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Movies directed by non-directors often leave clues as to what the helmer’s day job is. Actor-directed films are often visually terse and focus on performers, while those directed by cinematographers and graphic artists tend to have a strong, eccentric eye. Things to Come, adapted from an H.G. Wells story of nearly the same name, was directed by William Cameron Menzies, a name possibly familiar to trivia nerds as the first ever recipient of the Academy Award for Best Art Direction. Menzies was definitely operating within his wheelhouse on Things to Come, which contains production design work of the highest order, a benchmark of International Style science fiction. But this modernist future comes bundled with muddy politics and mixed messages about the importance of progress.

The film spans nearly 100 years, staring off in Everytown, UK on Christmas Day 1940. The threat of war looms over Europe, and John Cabal (Raymond Massey) fears the worst. These fears end up being totally justified, as an unnamed enemy proceeds to carpet-bomb the shit out of Everytown. The war drags on for years, and then decades, effectively shelling Britain back into the Dark Ages. Thirty years on, war continues, even though supplies are dwindling, resources are scarce, and the once-serious threat of the “wandering sickness” has been eradicated. Everytown is now led by a dictatorial warlord (Ralph Richardson) alarmingly focused on consolidating power and prolonging the war effort. An older Cabal returns to his old stomping grounds as a member of an organization whose tenets include the abolition of war, the abolition of sovereign states, and the fostering of scientific progress. Ideologies clash. The film has beats that wouldn’t feel out of place in a war film, but the main narrative thrust comes from the conflict between Luddism and progress.

Things to Come is commendable if only for its sheer scope; the massive sets, the bombastic score, a small army of extras, and a bottomless bag of sophisticated analogue effects, including a brilliant montage of futuristic technical marvels that signal the beginning of the third act. In such instances, when the film places its avant-modernist visual aesthetic front and centre, Things to Come plays like an massive Constructivist riff on Man with a Movie Camera (having Bauhaus vet László Moholy-Nagy on board to provide visuals certainly helps in that regard). But when the film slows down or focuses on Massey’s speechifying, the film loses steam. It isn’t so much that the “old ways vs. new ways” tract is a well-worn one, but that there are strange political underpinnings to this version of the narrative.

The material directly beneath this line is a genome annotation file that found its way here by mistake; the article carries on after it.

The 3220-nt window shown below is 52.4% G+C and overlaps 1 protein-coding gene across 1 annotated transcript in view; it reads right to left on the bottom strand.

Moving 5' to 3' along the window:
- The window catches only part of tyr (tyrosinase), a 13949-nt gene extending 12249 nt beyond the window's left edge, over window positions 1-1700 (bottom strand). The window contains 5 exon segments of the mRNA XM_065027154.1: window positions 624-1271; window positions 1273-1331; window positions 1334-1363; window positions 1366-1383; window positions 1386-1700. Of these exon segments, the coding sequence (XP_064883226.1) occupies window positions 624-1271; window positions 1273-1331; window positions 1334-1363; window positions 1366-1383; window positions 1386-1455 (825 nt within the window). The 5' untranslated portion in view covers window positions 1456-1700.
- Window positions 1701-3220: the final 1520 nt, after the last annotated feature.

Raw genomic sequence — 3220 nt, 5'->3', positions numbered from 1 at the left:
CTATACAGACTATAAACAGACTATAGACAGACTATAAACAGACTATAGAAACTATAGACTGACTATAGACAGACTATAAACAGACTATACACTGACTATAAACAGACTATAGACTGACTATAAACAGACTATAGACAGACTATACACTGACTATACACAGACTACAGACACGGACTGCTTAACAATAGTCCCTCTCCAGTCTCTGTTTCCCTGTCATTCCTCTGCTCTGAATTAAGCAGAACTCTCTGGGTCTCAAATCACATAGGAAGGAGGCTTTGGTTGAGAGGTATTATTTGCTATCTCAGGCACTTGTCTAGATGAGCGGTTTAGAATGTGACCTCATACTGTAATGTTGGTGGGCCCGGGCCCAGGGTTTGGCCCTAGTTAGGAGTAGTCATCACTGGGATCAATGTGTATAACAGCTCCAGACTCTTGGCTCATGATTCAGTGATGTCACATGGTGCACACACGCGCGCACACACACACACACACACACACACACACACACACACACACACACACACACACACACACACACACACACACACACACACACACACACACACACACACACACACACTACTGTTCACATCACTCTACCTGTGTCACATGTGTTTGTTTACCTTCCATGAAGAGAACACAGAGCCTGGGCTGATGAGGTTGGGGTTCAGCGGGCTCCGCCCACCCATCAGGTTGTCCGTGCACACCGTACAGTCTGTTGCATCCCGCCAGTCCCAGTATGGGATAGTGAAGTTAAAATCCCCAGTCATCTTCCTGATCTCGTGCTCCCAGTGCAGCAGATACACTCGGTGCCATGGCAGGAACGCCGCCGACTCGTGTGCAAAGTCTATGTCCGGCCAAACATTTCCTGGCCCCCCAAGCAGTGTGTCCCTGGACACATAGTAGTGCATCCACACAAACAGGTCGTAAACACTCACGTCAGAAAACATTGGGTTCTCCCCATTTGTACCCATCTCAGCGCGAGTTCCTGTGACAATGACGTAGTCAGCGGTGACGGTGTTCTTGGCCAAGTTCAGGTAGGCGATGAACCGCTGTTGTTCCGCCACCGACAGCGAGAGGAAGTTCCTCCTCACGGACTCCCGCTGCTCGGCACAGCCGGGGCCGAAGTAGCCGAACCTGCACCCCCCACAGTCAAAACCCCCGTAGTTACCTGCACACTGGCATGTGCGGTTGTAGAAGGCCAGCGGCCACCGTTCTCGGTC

Wells, through the bias of this film, implies that the only way that humanity can be saved from itself is through the systematic implementation of a worldwide benevolent, iron-fisted technocracy, tradition and religion be damned. It’s also implied that a single world-spanning nation-state can be excused from invading someplace if it’s done in the name of progress, which has unpleasantly similar connotations to invading a country to set it free. The core idea at play, that pushing the scientific vanguard will ultimately help us progress, is commendable, but ethics of it are left ill-addressed.

Ultimately, though, the film’s aesthetics and naive humanism win out against its fuzzy ideological stance. Technical marvel that it is, Things to Come is assembled in such a way that it can only invite awe. This extends to the DVD itself; the Criterion transfer is typically gorgeous, the booklet thick with essays and spec-wonk goodies. The included special features are a bit thin, but that can be excused for a film approaching its 80th birthday. What is included, especially the interview with Christopher Fraying that contextualizes the film’s visual design and the unused Moholy-Nagy footage, is of high interest. Given this, it’s fitting that Things to Come excels not as a pro-modernist tract like Wells intended, but as a piece of long-form visual modern art.

Things to Come is available on DVD and Blu-Ray from Amazon.

Directed by William Cameron Menzies; written by H.G. Wells; adapted from The Shape of Things to Come by H.G. Wells; starring Raymond Massey, Edward Chapman, Ralph Richardson, Margaretta Scott, and Cedric Hardwicke; 97 minutes.